How is God working through this caronavirus pandemic? 3 observations from a local church

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Don’t get me wrong- the coronavirus pandemic is awful. It is awful on so many levels but in this post I want to share 3 observations where I have seen good things recently in the local church. The image above typifies how we might communicate. today. Not face to face but face to screen yet still in community. Church has always been mainly face to face – we now have to think differently. How we communicate today is the basis of how we can authentically live out being church in the future.

  1. People are becoming more self resourced in learning, worship an prayer. The up-skilling to connect digitally is amazing. We have built an online facebook community from about 13 to 52. A place where genuine prayer requests, support, encouragement and resources are being shared. It has been hard, but with help most who want to, are connected digitally to join online worship.
  2. New leaders are being raised up. The sudden need for a technically savvy team to enable any ‘church’ to happen after lockdown tended to be the younger age group. Just as we are all made uniquely different- I have seen a technical team come together with different gifts – not there just for their technical capabilities but seeing the emerging of ministries behind the tech – leadership of pastoral work, prayer support, leading online services, managing a tech team and tech strategy, and bible teaching online. My focus now is mentoring and walking alongside these new leaders so the church is resourced in the next generation of church lay leadership.
  3. Evangelism: I saw a cartoon saying that God didn’t shut every church building He actually opened one in every home. Friends and family are getting a glimpse of worship and teaching in a very non threatening and accessible way. Networks and relationships are being made through facebook and interest groups meaning that we can meet people who are normally at work or with families and whom we never normally see in a church building on a Sunday. These relationships can be expanded and developed further after lockdown is lifted as well as keeping digital connections going.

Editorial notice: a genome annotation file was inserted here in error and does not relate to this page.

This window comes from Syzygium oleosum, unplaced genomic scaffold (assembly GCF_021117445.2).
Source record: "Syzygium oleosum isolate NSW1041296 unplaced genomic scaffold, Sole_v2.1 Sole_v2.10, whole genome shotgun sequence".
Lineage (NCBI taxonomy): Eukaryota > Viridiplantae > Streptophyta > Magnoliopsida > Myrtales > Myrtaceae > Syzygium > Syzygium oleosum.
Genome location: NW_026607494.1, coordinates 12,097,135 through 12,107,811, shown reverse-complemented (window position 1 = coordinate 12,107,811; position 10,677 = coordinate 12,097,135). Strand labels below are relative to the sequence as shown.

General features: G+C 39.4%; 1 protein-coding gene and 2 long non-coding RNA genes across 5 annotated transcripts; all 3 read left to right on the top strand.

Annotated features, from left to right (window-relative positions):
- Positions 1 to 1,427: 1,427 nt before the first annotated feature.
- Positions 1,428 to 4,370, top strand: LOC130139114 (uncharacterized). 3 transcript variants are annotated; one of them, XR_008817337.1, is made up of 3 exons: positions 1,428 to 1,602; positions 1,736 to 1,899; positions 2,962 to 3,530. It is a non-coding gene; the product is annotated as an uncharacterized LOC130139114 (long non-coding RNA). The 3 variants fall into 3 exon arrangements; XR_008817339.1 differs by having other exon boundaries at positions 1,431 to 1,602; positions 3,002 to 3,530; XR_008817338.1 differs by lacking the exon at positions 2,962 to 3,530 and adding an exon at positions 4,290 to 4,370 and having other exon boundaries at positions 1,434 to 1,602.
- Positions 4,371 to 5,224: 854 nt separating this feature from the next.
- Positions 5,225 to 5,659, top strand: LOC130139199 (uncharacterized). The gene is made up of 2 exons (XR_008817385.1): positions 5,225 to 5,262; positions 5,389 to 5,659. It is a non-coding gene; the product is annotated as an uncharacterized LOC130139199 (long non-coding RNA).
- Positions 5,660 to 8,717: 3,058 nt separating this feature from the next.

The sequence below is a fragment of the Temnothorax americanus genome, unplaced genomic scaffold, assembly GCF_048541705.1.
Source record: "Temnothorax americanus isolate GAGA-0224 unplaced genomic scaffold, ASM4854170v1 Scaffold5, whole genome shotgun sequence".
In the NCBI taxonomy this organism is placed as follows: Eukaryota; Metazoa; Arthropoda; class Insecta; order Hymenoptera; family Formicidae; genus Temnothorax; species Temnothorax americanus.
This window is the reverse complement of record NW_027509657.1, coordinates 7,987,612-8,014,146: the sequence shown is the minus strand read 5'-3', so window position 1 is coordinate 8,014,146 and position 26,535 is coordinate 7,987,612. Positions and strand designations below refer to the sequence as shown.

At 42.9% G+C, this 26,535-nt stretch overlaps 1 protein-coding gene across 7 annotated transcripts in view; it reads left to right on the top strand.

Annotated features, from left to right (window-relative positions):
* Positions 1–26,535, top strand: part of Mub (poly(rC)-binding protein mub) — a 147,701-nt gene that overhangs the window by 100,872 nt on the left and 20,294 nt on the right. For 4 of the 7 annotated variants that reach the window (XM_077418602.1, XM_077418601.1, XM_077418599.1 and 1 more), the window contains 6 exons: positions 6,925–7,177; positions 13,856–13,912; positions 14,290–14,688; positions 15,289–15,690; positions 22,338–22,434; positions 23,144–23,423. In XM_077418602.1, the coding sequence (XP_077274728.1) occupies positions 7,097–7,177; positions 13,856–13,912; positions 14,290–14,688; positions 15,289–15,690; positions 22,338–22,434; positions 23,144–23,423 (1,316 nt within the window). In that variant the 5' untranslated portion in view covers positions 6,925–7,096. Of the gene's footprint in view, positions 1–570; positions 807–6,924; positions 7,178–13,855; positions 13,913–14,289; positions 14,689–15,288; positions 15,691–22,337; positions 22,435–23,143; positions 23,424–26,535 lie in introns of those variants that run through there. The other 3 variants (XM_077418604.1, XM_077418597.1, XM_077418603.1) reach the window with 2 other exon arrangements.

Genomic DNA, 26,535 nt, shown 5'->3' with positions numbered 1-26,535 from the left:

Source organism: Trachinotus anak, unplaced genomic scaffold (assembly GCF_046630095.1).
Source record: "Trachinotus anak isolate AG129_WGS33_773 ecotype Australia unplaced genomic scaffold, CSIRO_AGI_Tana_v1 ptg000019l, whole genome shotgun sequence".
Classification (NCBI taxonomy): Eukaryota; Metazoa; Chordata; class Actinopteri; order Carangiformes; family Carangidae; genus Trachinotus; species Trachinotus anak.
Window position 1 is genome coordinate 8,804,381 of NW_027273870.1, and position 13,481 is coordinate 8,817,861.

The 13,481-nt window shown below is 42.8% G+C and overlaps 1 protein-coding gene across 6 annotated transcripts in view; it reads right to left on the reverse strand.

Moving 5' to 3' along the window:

The question now is how do we organise ourselves as church to reach out and share Jesus with our community to make the most of both the digital and the non digital world once lockdown is over?

Everything we do has to be considered both digitally and non digitally to be relevant to this generation and the next. Questions such as

How much of our budget is spent on digital communications?

How many of our staff are trained in digitally? Is it in our job descriptions?

How might we run half of our events online and half in real life?

Can we continue to livestream worship services after lockdown?

How can we embrace all that is good with online children’s and youth work?

Can parishes get used to the idea that their minister is “present but absent” as they spend half their time ministering through text, online, blogging, witnessing on facebook?

If we go back to the way we were – we have missed a serious and important opportunity in history to reshape church with a new vision for the future. We need to gather (online), we need to pray , and seek the Lord’s direction for people and skills. The aim after lockdown is to be present digitally and none digitally and proclaim who Jesus is for a world that more than ever is seeking meaning and is so badly bruised.

In the meantime we all learn about another 10 digital skills a day adding to how we are enabled – including how to write this blog!

Have mercy Lord. Show us your way.

Jane Mitchell

April 22nd 2020

If you ideas about online church – please leave your comments and explore this in a conversation online so others can share in it.

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WORSHIP- Speak? Sing? Dance? Listen? Silence? Other……?

Worship from the heart joins inner reality with outward expression.”

This is  quote from Thompson M J  in her book “Soul Feast”.  

The blessing of having travelled a little and experienced Christian worship in different cultures is the breadth and diversity of worship – it is glorious!  I have experienced the colour, music and movement of Africans worshipping our Lord in the open air in beautiful lush countryside to hiding my white face and blond hair as I scuttled to an underground Christian community for street children in the suburbs of Beijing, China.  There they studied the scriptures and worshipped in song  –  but not too loudly as they had the windows closed and were in fear of being found by the police at any moment.  I’ve enjoyed the stillness and quiet of  Iona Abbey feeling the prayer and expectation prayer can bring for the glory of God in the isolated beauty of the landscape and I’ve joined in with loud expressive ‘pop’ culture festival worship like at “Soul Survivor” in the UK with thousands of young people lost in transforming  worship that changes lives –  bringing healing, forgiveness and love in our broken world.

So the question for this blog is

Why do Christians hang on to traditions of worship with such tiresome tenacity?